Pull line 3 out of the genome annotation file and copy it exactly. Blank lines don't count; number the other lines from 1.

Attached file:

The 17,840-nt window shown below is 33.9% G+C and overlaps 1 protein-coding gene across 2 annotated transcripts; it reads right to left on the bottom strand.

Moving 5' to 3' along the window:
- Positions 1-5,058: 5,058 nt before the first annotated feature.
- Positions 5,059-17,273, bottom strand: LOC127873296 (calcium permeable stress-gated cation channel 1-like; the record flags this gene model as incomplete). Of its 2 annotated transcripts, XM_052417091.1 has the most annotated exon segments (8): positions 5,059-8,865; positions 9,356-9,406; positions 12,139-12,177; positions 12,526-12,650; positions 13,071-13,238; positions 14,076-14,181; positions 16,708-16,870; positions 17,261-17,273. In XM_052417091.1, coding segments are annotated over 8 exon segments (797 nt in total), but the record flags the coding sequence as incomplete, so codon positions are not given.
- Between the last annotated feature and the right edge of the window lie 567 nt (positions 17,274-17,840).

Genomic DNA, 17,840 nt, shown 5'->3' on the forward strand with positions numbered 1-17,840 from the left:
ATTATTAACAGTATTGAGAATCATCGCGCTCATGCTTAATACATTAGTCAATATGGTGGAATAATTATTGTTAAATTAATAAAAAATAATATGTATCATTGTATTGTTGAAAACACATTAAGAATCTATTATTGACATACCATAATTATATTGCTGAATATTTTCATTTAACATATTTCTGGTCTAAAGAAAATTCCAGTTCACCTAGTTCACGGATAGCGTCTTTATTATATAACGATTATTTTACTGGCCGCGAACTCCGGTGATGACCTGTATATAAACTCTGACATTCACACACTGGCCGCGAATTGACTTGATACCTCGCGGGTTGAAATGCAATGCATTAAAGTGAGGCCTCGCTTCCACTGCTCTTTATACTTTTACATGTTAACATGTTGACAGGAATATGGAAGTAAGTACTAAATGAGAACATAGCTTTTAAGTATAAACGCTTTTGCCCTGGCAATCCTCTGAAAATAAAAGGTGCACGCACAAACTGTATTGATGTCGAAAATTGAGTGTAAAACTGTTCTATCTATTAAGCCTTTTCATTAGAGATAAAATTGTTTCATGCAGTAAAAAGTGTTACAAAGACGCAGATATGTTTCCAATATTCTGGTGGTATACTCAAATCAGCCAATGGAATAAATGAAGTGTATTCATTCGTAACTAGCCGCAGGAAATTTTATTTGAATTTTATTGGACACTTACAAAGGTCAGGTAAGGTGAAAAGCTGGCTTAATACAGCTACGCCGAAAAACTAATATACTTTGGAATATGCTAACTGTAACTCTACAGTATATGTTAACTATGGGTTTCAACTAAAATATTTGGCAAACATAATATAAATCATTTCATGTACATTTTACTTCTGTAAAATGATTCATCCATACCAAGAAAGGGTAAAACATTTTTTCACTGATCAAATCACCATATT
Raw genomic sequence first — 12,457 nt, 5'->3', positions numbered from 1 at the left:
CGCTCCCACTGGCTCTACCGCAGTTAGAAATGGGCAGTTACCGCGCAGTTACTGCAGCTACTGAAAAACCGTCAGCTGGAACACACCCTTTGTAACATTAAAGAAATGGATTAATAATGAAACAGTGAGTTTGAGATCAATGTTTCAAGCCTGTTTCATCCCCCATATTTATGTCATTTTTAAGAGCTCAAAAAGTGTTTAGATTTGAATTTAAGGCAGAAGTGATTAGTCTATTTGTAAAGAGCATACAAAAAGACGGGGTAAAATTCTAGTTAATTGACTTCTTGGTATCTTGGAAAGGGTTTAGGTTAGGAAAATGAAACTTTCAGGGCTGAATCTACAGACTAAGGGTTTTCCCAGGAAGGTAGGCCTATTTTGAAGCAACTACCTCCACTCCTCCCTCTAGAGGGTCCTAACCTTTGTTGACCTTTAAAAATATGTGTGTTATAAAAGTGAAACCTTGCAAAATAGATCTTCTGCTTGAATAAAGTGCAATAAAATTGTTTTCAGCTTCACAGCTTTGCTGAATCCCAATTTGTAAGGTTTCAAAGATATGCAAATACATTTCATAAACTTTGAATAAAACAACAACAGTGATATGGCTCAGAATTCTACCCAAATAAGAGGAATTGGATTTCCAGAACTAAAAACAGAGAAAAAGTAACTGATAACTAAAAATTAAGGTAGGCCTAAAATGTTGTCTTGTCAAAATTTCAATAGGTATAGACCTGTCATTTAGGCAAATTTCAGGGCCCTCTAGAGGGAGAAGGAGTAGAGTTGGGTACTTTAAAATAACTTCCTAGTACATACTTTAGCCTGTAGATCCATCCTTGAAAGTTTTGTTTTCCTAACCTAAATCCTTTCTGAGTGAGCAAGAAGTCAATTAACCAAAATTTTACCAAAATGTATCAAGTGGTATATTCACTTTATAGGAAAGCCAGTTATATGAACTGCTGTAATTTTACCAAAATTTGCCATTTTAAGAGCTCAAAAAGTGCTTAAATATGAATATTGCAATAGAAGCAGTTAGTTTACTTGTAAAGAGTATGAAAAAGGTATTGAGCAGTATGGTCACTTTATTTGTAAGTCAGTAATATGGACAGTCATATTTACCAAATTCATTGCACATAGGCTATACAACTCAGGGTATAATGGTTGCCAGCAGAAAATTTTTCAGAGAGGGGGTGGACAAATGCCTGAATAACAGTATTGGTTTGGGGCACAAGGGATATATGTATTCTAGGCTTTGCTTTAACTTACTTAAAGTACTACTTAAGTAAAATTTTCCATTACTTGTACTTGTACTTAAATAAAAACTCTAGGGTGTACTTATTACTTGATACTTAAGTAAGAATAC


- Positions 1-5,058: 5,058 nt before the first annotated feature.